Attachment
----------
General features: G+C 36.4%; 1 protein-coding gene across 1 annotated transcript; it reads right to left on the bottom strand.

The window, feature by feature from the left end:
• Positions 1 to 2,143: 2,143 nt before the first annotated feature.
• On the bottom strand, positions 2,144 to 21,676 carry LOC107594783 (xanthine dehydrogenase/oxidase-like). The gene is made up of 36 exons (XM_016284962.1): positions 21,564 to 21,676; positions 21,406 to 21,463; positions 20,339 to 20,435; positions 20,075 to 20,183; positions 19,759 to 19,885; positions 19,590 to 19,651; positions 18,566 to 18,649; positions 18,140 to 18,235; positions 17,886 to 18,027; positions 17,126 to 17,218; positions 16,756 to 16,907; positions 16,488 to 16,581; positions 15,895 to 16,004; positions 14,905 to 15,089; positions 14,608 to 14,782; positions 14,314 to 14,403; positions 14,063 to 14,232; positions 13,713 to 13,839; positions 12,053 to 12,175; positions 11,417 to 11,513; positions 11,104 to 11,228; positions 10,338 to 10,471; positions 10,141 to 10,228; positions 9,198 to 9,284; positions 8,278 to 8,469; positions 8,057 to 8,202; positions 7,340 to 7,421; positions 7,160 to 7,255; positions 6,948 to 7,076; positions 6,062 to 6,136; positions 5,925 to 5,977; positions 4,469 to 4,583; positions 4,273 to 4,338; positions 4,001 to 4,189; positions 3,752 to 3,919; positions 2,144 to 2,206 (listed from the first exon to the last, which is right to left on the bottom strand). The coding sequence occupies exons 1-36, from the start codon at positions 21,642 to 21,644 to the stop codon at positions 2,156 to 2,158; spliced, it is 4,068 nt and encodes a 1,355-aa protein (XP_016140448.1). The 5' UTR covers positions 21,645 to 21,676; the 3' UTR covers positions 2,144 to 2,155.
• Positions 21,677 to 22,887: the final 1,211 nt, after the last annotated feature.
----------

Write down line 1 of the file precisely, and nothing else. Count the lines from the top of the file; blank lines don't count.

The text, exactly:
General features: G+C 36.4%; 1 protein-coding gene across 1 annotated transcript; it reads right to left on the bottom strand.